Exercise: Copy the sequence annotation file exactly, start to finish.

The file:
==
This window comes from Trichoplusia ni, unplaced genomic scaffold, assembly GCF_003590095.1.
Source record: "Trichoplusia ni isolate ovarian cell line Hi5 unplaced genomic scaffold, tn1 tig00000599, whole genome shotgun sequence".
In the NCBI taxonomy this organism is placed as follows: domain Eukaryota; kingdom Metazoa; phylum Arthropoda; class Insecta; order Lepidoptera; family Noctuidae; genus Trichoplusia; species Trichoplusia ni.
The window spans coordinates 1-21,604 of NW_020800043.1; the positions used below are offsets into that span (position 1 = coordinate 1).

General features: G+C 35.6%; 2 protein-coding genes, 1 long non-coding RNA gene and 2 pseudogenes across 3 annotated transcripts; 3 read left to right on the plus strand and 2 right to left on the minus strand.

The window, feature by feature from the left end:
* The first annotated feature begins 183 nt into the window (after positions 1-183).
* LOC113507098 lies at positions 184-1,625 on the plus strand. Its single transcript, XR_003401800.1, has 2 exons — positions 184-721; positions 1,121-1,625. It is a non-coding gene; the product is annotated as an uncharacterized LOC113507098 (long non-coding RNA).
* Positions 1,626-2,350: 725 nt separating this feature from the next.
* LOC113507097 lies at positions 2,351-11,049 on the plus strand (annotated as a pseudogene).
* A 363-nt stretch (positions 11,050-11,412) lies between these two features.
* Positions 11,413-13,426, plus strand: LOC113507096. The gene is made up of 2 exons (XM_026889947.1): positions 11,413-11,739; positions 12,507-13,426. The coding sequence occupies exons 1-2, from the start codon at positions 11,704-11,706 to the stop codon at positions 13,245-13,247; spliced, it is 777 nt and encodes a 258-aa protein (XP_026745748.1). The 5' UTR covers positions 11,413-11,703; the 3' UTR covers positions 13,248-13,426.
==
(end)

This window comes from Trichoplusia ni, unplaced genomic scaffold, assembly GCF_003590095.1.
Source record: "Trichoplusia ni isolate ovarian cell line Hi5 unplaced genomic scaffold, tn1 tig00000599, whole genome shotgun sequence".
In the NCBI taxonomy this organism is placed as follows: domain Eukaryota; kingdom Metazoa; phylum Arthropoda; class Insecta; order Lepidoptera; family Noctuidae; genus Trichoplusia; species Trichoplusia ni.
The window spans coordinates 1-21,604 of NW_020800043.1; the positions used below are offsets into that span (position 1 = coordinate 1).

General features: G+C 35.6%; 2 protein-coding genes, 1 long non-coding RNA gene and 2 pseudogenes across 3 annotated transcripts; 3 read left to right on the plus strand and 2 right to left on the minus strand.

The window, feature by feature from the left end:
* The first annotated feature begins 183 nt into the window (after positions 1-183).
* LOC113507098 lies at positions 184-1,625 on the plus strand. Its single transcript, XR_003401800.1, has 2 exons — positions 184-721; positions 1,121-1,625. It is a non-coding gene; the product is annotated as an uncharacterized LOC113507098 (long non-coding RNA).
* Positions 1,626-2,350: 725 nt separating this feature from the next.
* LOC113507097 lies at positions 2,351-11,049 on the plus strand (annotated as a pseudogene).
* A 363-nt stretch (positions 11,050-11,412) lies between these two features.
* Positions 11,413-13,426, plus strand: LOC113507096. The gene is made up of 2 exons (XM_026889947.1): positions 11,413-11,739; positions 12,507-13,426. The coding sequence occupies exons 1-2, from the start codon at positions 11,704-11,706 to the stop codon at positions 13,245-13,247; spliced, it is 777 nt and encodes a 258-aa protein (XP_026745748.1). The 5' UTR covers positions 11,413-11,703; the 3' UTR covers positions 13,248-13,426.